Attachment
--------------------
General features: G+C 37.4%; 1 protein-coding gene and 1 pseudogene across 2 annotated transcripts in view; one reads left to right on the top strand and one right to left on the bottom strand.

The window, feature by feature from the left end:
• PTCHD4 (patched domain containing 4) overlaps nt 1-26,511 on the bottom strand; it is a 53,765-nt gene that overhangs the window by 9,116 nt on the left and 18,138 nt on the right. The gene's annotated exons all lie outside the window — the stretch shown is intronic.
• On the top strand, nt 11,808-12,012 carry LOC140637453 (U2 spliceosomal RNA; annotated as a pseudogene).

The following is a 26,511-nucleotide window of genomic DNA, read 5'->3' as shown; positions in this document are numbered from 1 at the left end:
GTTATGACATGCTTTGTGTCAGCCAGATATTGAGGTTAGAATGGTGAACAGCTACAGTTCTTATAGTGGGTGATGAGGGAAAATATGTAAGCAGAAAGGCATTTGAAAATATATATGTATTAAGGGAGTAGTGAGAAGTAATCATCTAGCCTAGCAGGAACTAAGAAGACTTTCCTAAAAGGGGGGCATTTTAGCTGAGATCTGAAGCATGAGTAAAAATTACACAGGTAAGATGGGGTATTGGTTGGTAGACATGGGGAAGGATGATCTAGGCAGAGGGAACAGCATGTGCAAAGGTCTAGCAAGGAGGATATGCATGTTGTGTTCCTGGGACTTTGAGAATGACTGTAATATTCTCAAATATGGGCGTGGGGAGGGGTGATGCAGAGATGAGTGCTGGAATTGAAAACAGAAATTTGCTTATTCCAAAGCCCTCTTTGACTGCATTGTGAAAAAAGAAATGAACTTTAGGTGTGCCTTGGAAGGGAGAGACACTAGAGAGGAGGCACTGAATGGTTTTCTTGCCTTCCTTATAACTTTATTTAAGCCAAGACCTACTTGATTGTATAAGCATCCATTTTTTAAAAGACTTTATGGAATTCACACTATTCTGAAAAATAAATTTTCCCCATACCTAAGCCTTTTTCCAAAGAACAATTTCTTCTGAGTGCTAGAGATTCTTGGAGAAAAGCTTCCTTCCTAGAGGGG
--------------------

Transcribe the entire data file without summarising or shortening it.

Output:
General features: G+C 37.4%; 1 protein-coding gene and 1 pseudogene across 2 annotated transcripts in view; one reads left to right on the top strand and one right to left on the bottom strand.

The window, feature by feature from the left end:
• PTCHD4 (patched domain containing 4) overlaps nt 1-26,511 on the bottom strand; it is a 53,765-nt gene that overhangs the window by 9,116 nt on the left and 18,138 nt on the right. The gene's annotated exons all lie outside the window — the stretch shown is intronic.
• On the top strand, nt 11,808-12,012 carry LOC140637453 (U2 spliceosomal RNA; annotated as a pseudogene).

The following is a 26,511-nucleotide window of genomic DNA, read 5'->3' as shown; positions in this document are numbered from 1 at the left end:
GTTATGACATGCTTTGTGTCAGCCAGATATTGAGGTTAGAATGGTGAACAGCTACAGTTCTTATAGTGGGTGATGAGGGAAAATATGTAAGCAGAAAGGCATTTGAAAATATATATGTATTAAGGGAGTAGTGAGAAGTAATCATCTAGCCTAGCAGGAACTAAGAAGACTTTCCTAAAAGGGGGGCATTTTAGCTGAGATCTGAAGCATGAGTAAAAATTACACAGGTAAGATGGGGTATTGGTTGGTAGACATGGGGAAGGATGATCTAGGCAGAGGGAACAGCATGTGCAAAGGTCTAGCAAGGAGGATATGCATGTTGTGTTCCTGGGACTTTGAGAATGACTGTAATATTCTCAAATATGGGCGTGGGGAGGGGTGATGCAGAGATGAGTGCTGGAATTGAAAACAGAAATTTGCTTATTCCAAAGCCCTCTTTGACTGCATTGTGAAAAAAGAAATGAACTTTAGGTGTGCCTTGGAAGGGAGAGACACTAGAGAGGAGGCACTGAATGGTTTTCTTGCCTTCCTTATAACTTTATTTAAGCCAAGACCTACTTGATTGTATAAGCATCCATTTTTTAAAAGACTTTATGGAATTCACACTATTCTGAAAAATAAATTTTCCCCATACCTAAGCCTTTTTCCAAAGAACAATTTCTTCTGAGTGCTAGAGATTCTTGGAGAAAAGCTTCCTTCCTAGAGGGG